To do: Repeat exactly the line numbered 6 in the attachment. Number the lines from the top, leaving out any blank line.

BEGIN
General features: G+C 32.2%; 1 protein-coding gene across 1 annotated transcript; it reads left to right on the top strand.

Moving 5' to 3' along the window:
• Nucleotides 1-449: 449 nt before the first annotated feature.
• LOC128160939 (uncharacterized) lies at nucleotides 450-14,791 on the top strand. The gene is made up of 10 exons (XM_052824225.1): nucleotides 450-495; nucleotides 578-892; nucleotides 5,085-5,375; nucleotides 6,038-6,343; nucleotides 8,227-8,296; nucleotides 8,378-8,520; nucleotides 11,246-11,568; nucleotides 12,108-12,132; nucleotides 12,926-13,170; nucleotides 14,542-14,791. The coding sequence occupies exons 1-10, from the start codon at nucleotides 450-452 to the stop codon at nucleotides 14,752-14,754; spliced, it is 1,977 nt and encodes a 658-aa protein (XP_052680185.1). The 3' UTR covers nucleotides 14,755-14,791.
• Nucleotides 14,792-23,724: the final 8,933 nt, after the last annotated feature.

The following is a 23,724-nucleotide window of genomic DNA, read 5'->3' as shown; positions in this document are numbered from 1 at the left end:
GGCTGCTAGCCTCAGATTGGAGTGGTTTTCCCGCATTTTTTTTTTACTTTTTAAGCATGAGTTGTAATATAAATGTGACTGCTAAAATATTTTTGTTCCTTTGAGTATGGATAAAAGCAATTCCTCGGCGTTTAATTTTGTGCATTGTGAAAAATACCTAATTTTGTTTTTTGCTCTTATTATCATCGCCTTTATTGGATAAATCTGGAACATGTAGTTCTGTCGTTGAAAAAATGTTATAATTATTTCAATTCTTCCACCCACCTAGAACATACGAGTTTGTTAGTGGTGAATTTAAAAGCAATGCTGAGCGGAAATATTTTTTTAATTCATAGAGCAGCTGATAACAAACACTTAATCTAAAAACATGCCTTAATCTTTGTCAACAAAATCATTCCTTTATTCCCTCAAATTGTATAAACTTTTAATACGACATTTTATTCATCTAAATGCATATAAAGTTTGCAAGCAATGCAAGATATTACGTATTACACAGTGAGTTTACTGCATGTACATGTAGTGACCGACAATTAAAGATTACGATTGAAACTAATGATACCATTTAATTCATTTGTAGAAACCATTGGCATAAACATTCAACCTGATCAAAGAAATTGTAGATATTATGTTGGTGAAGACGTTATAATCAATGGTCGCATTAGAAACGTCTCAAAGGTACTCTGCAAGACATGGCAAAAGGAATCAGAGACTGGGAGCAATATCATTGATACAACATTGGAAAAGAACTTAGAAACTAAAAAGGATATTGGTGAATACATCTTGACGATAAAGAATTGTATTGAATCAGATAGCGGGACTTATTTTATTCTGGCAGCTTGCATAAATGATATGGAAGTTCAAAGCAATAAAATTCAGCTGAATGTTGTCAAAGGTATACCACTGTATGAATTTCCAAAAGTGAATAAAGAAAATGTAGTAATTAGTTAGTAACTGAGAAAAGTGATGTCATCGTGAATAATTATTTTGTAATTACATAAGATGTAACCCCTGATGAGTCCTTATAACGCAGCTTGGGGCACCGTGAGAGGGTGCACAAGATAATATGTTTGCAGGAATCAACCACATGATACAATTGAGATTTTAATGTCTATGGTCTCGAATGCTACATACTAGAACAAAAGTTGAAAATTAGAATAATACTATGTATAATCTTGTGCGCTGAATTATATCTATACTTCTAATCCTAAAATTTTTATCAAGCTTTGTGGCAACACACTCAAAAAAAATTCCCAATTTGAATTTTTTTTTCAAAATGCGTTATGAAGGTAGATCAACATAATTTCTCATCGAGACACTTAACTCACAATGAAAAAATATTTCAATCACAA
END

The following is a 23,724-nucleotide window of genomic DNA, read 5'->3' as shown; positions in this document are numbered from 1 at the left end: